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I am trying to download a file from a website using the following code:

WebClient webClient = new WebClient();
webClient.DownloadFile("", @"c:\myfile.txt");

The exception shown is "forbidden error 403"

It means page not found but I can download that file using java code and also I can directly download it from that website.

How do I download this using C# code?

share|improve this question
403 Forbidden does not mean page not means forbidden – BrokenGlass Mar 8 '11 at 5:11
403 does not mean page not found; that would be 404. 403 actually is `Forbidden', like the contents are there but you don't have the right credentials. – Bala R Mar 8 '11 at 5:13
i can download it directly from that website and also using java code.but using the c#code i cant download – RAHUL Mar 8 '11 at 5:16
up vote 2 down vote accepted

I tested that URL with wget, and got a 403 error. I was able to solve that problem by adding a user-agent string to the header

Try adding a user-agent string to the header, using webClient.Headers.Add(HttpRequestHeader.UserAgent, "blah")

share|improve this answer
That does not work, you need to add the Accept header also. – Ritch Melton Mar 8 '11 at 6:18
This fixed the problem for me when attempting to download a different web page. – Robert Teisanu Feb 16 '15 at 22:43

The first thing to notice is that if you try the URL in your browser, the file does download. What that tells you is that you need to configure the WebClient to send headers mimicking what the website would expect a browser to do. This is what works for me:

        var wc = new WebClient();
        var ua = "Mozilla/4.0 (compatible; MSIE 6.0; Windows NT 5.2; .NET CLR 1.0.3705;)";
        wc.Headers.Add(HttpRequestHeader.UserAgent, ua);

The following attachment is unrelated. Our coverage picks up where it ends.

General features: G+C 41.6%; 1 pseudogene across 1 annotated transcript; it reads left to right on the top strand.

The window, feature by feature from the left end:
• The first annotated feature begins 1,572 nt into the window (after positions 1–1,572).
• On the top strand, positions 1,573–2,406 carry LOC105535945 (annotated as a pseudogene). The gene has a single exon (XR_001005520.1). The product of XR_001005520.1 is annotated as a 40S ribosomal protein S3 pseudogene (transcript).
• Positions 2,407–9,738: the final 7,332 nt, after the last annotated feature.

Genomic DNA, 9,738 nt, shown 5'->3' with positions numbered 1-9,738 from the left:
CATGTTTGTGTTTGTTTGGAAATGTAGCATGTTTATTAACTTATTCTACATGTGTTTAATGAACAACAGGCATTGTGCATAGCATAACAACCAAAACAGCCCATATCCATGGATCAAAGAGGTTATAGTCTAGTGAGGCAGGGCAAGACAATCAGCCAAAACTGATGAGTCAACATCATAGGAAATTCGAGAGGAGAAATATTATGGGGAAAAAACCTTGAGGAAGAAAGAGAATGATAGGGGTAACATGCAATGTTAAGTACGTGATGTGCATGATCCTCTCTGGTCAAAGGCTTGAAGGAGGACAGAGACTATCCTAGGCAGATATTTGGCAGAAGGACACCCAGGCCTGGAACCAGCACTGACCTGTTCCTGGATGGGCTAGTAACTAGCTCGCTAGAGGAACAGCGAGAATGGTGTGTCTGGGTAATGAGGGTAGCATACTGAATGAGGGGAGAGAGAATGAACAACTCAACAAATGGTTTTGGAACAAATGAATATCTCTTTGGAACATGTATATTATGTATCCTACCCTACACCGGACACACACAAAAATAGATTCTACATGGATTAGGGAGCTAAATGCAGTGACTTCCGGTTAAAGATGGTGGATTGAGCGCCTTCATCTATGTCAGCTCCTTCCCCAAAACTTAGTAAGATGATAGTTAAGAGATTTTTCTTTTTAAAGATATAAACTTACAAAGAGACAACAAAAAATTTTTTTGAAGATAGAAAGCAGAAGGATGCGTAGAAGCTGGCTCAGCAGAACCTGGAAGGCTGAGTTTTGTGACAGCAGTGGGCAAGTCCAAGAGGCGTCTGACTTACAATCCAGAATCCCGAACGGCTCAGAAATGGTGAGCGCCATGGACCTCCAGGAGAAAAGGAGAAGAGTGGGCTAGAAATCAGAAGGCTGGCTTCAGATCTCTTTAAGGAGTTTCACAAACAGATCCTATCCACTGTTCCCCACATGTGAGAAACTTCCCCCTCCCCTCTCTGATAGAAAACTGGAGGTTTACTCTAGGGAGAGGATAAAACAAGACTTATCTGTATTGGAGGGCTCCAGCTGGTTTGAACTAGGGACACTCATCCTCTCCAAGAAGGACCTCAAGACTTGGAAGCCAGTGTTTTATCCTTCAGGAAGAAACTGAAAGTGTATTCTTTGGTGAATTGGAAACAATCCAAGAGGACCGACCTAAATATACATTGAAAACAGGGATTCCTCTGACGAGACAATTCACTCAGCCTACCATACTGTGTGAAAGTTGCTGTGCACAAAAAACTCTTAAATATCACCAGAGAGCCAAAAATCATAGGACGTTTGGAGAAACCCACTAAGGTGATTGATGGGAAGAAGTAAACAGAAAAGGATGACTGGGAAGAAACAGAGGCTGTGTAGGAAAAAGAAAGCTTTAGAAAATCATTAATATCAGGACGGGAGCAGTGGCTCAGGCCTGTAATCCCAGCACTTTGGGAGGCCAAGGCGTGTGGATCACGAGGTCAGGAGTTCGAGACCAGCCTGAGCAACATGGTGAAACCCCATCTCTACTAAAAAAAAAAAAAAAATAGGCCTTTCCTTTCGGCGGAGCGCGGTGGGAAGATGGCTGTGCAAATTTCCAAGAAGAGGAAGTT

wc.Headers["Accept"] = "/";
        wc.DownloadFile("", @"d:\myfile.txt");

As an aside, saving to the C: root is problematic. Save somewhere else.

share|improve this answer
thanks this code is ok . – RAHUL Mar 8 '11 at 5:40

You need to set the following two headers for this to work:

  • User-Agent: set to just some standard browser user-agent
  • Accept: set to accept "application/zip"

Example (tested):

WebClient webClient = new WebClient();
webClient.Headers.Add("Accept", "application/zip");
webClient.Headers.Add("user-agent", "Mozilla/4.0 (compatible; MSIE 6.0; Windows NT 5.2; .NET CLR 1.0.3705;)");
webClient.DownloadFile("", @"D:\test\");
share|improve this answer
@BrokenGlass: out of curiosity, do you happen to know the default user-agent of WebClient? – Brad Christie Mar 8 '11 at 5:24
By default that header is not set at all if I'm not mistaken – BrokenGlass Mar 8 '11 at 5:25
@Brad, its nothing. A good way to debug/peer into HTTP interactions is to use a project called fiddler. The only thing sent is the GET request. – Ritch Melton Mar 8 '11 at 5:28
@RitchMelton: I usually use ethereal, but figured someone would have a faster answer than me spinning up a project. Thanks for the answer, I appreciate it. – Brad Christie Mar 8 '11 at 5:30
@Brad - Based on my experience with deploying distributed satcom WANs, I think Etheral (WireShark, etc..) are good for troubleshooting network issues. Fiddler is great for application level HTTP debugging. Its a specific tool for a specific job. I highly recommend taking a look. – Ritch Melton Mar 8 '11 at 5:34

Try something like

WebClient wc = new WebClient();
wc.Credentials = CredentialCache.DefaultCredentials;
share|improve this answer
plz tell me how to use this code. whr we want to give the link – RAHUL Mar 8 '11 at 5:19
This doesn't work and is not the problem. – Ritch Melton Mar 8 '11 at 5:23

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